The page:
There’s a rampant belief among today’s marketers that a successful brand requires an overarching brand purpose. But there’s scant evidence to support that belief. What exactly is brand purpose? By aligning a company with a role in contributing to a better world, it allows a company to aspire to a higher standard than a brand mission or brand positioning. Among the most cited examples are:
Dove: Achieving real beauty, building self-esteem
Coca-Cola: To inspire moments of optimism and happiness
Apple: To empower creative exploration and self-expression
Proponents of brand purpose often illustrate their point with a Ted Talk by Simon Sinek about starting with the “why” behind the brand. That talk opens by comparing the Wright brothers to Samuel Langley. As presented, Langley had all the financing, credentials and official support while the Wright brothers had only their inspiring vision. Langley wanted to build an airplane, while the Wright brothers wanted to change the world through flight. Their deeper “why” won out over Langley’s shallow “what.”
It’s a stirring presentation with a significant flaw: Sinek obviously couldn’t speak with the parties involved, and the documentary evidence of a higher calling is thin. The correspondence the Wrights left behind offers the same generalities about human flight that many people of the time used, and dealt mostly with engineering issues. There is as little evidence to support that the passionate “why” fueled the Wright brothers’ success, as there is to support that purpose-driven brands outperform peers. There are at least three flaws to the most common claims.
First, they speak to correlation not cause. As Nate Silver notes, ice cream sales are positively correlated with—but don’t cause—forest fires.
Second, determining which brands have a purpose and which don’t is subjective. So it’s easy to skew the data intentionally or unintentionally.
Third, because brand purpose is a relatively new trend, it’s statistically more likely that younger, higher-growth companies have them.
This doesn’t mean brands shouldn’t have a higher-order, strategic objective or that companies don’t have an obligation to be good corporate citizens. Brand purpose adherents go beyond this, insisting that every brand must have a social goal in order to grow. But a quick examination of the core tenets behind this assertion don’t stand up to scrutiny.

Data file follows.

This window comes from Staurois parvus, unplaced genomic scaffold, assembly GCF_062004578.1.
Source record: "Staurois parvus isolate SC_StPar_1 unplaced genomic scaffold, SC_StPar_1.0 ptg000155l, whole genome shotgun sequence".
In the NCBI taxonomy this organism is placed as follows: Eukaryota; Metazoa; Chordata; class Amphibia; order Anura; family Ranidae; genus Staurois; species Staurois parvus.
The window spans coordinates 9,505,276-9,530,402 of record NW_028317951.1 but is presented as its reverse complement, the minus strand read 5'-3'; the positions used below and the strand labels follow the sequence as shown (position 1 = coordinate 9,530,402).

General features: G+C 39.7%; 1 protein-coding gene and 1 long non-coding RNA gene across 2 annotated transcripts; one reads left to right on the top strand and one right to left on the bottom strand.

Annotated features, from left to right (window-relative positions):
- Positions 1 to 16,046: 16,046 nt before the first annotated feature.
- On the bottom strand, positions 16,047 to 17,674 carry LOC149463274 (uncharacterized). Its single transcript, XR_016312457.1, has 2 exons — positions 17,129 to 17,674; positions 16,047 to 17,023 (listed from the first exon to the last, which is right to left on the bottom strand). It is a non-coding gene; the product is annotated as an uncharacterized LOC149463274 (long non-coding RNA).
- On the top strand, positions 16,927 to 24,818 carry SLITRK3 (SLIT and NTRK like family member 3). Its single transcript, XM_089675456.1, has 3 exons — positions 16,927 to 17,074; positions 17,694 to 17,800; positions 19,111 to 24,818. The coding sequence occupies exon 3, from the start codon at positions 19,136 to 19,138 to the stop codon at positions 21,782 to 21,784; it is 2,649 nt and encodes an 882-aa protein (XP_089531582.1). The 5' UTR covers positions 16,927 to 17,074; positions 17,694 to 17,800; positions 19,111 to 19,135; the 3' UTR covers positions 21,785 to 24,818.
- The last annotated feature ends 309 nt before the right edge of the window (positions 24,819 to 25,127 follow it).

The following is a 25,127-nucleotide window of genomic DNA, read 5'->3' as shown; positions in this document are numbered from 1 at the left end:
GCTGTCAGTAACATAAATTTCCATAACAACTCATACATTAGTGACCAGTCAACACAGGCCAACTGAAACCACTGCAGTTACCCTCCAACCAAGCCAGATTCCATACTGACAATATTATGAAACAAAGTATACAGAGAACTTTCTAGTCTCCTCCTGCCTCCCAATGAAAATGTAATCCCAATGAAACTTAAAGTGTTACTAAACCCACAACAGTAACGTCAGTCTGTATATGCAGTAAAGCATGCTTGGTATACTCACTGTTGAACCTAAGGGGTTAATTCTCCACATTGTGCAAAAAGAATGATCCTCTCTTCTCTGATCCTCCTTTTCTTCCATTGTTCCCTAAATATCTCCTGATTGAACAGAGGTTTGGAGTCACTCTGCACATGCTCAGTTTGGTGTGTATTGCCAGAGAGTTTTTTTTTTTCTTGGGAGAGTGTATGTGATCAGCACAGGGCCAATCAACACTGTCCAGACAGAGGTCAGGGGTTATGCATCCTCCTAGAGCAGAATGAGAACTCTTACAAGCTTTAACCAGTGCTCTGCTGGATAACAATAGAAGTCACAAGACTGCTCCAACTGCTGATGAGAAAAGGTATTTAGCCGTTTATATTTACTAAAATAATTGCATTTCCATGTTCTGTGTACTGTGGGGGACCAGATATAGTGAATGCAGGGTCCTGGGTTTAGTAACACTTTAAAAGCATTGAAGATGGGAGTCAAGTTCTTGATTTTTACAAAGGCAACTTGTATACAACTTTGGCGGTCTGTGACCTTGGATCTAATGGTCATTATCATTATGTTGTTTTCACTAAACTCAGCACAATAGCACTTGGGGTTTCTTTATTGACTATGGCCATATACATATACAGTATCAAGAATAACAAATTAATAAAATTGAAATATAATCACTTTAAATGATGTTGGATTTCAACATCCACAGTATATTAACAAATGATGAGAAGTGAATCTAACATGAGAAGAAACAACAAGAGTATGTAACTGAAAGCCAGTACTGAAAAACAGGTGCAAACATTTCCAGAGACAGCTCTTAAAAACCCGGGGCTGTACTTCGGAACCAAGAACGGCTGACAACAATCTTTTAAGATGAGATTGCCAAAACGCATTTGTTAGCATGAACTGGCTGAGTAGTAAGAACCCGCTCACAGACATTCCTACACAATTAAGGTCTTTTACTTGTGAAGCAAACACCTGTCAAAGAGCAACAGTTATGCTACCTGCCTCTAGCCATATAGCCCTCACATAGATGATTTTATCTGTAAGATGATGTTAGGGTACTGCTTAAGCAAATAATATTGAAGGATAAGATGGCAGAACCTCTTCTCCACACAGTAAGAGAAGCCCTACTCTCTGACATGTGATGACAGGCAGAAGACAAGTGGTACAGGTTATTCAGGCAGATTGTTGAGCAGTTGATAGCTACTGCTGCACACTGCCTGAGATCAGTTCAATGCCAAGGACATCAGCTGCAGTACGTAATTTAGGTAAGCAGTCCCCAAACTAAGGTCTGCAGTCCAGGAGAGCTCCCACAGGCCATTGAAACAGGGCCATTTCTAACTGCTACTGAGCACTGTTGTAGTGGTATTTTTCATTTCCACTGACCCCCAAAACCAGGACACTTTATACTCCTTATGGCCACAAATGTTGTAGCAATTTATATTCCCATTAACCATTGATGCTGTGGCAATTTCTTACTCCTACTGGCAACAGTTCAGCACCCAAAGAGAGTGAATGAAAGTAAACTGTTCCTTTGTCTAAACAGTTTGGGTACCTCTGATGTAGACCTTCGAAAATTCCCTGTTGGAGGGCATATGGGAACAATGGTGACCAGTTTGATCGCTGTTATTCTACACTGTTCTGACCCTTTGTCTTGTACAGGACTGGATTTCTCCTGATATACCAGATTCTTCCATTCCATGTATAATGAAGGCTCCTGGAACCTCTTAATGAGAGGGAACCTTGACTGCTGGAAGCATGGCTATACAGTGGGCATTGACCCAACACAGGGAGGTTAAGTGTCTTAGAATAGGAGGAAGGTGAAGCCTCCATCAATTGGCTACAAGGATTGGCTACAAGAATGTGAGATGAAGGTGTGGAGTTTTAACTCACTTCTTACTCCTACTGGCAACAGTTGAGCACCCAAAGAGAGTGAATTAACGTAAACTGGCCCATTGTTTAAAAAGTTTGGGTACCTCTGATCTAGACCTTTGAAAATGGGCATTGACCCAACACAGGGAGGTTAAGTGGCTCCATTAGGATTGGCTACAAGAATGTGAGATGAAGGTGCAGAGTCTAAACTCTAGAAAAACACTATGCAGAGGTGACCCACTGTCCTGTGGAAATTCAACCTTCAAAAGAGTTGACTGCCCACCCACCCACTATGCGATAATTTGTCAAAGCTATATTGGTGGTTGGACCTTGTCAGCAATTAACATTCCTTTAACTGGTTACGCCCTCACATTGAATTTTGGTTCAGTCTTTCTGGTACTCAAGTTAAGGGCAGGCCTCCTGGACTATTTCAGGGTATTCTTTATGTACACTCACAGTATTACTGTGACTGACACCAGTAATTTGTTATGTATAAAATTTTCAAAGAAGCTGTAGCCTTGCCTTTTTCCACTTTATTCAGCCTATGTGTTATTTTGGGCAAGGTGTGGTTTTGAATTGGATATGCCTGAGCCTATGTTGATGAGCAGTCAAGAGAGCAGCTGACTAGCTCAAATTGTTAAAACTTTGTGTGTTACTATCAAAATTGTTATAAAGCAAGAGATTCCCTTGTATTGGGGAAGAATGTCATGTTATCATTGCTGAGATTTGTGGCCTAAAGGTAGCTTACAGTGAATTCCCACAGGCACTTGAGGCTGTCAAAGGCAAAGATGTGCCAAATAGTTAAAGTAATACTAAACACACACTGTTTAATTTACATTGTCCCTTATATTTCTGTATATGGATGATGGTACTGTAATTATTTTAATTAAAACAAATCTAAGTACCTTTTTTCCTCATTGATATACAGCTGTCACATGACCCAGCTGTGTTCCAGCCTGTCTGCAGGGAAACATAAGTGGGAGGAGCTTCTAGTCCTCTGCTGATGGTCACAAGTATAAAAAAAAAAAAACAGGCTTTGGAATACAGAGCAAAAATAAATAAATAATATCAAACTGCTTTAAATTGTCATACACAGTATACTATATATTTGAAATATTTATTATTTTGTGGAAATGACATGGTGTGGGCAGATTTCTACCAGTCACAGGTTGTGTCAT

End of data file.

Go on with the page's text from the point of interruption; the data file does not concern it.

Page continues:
As strategic guide
In a Harvard Business Review article, one CMO said that “purpose streamlines decision-making.” But most brand purpose statements are so lofty they lack any useful applicability. Coca-Cola’s purpose is to inspire moments of optimism and happiness. How would that guide new product development? Anything that tastes good, feels good or looks good would qualify. It allows for comfy sweaters, pets and movies with happy endings. Generalities are poor tools for strategic direction.
As core values
Brand purpose is meant to serve as an internal driver of company values. Facebook’s purpose is to “give people the power to build community and bring the world closer together.” However, Facebook and other forms of social media are more often cited as a source of cultural and political divisiveness. Many would argue that Facebook has prospered by defying the values inherent in its purpose rather than fulfilling them.
As brand story
We all like brand stories, be it Levi’s jeans born in the Old West or a French widow creating Veuve Clicquot champagnes. That a product or service came to be just because people were willing to pay for it is dismissed as uninteresting. Crafting a brand purpose statement onto an existing brand undercuts the authenticity marketers are trying to obtain.
Marketers need to embrace the less sexy but more proven path to brand success by developing the three constants that drive successful brands: relevance, value and differentiation. Brand purpose is one way to bring differentiation to a brand, but it is not the only way.